A common view is that ceteris paribus clauses render lawlike statements vacuous, unless such clauses can be explicitly reformulated as antecedents of ?real? laws that face no counterinstances. But such reformulations are rare; and they are not, we argue, to be expected in general. So we defend an alternative sufficient condition for the non-vacuity of ceteris paribus laws: roughly, any counterinstance of the law must be independently explicable, in a sense we make explicit. Ceteris paribus laws will (...) carry a plethora of explanatory commitments; and claims that such commitments are satisfied will be as (dis) confirmable as other empirical claims. (shrink)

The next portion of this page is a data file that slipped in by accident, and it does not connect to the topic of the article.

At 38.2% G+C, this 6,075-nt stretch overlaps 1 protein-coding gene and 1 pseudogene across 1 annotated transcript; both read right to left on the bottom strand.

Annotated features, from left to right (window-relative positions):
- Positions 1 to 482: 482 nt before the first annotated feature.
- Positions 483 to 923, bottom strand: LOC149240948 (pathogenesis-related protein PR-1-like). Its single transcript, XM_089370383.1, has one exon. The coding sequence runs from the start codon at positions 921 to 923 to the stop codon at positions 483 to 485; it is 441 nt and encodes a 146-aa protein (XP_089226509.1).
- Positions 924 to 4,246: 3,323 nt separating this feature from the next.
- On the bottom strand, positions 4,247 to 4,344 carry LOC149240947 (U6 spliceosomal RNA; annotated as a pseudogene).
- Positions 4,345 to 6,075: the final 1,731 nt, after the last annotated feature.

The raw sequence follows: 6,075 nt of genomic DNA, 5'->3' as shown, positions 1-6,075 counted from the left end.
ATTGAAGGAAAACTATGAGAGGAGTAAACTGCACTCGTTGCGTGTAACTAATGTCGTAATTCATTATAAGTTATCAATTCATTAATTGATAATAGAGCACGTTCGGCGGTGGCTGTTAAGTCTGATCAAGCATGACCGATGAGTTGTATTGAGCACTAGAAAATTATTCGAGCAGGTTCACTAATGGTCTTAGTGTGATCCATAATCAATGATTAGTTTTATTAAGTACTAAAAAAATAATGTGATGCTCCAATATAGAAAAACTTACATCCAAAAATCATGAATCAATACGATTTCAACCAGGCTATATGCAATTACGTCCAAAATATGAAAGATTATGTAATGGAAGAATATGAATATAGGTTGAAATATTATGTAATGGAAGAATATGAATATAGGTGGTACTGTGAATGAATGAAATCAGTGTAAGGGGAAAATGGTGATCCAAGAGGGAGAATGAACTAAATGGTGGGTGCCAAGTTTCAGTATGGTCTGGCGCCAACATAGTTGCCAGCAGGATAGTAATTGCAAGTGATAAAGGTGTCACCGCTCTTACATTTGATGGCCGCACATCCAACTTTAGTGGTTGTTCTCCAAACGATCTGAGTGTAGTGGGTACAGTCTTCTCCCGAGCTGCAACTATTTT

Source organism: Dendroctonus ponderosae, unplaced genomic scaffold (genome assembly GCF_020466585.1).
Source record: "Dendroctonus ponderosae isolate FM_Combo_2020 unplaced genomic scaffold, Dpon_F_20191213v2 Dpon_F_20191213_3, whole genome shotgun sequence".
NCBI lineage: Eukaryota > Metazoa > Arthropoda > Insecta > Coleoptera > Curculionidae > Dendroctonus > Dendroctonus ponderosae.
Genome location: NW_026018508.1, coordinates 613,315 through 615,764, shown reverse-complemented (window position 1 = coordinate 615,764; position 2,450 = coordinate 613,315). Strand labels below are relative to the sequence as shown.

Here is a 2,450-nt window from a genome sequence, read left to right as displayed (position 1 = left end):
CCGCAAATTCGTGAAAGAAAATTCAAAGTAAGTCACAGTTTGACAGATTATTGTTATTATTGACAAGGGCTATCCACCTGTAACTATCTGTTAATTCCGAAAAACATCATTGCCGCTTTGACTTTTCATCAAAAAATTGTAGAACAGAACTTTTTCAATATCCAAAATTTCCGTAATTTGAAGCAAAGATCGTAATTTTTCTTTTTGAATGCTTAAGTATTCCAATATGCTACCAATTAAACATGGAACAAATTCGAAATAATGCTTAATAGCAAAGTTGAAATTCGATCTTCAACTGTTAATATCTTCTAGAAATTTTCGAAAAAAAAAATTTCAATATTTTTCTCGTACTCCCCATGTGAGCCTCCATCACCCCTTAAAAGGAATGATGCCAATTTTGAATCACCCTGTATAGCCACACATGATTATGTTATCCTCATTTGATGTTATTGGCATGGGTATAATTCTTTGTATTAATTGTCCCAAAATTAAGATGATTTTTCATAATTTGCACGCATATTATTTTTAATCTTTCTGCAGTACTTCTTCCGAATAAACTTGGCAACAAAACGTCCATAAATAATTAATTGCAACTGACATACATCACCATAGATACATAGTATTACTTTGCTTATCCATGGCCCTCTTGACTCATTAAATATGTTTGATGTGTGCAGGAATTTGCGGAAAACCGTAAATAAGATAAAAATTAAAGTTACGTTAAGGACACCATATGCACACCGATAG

In this paper, I want to explore the question of whether or not there are laws in psychology. Jaegwon Kim has argued (Supervenience and mind. MIT press, Cambridge; 1993; Mind in a physical world. MIT press, Cambridge 1998) that there are no laws in psychology that contain reference to multiply realized kinds, because statements about such kinds fail to be projectible. After reviewing Kim’s argument for this claim, I show how his conclusion hinges on a hidden assumption: that (...) a kind can only feature in a projectible statement if it is defined by an internal physical property. This assumption, however, is false: constrained kinds can feature in projectible statements, and yet they are not defined by any set of internal physical properties. I suggest that many mental terms actually refer to constrained kinds, and give an example from motor neuroscience of a constrained kind that is multiply realizable and “projectible”: the intention to move voluntarily in a specific direction. (shrink)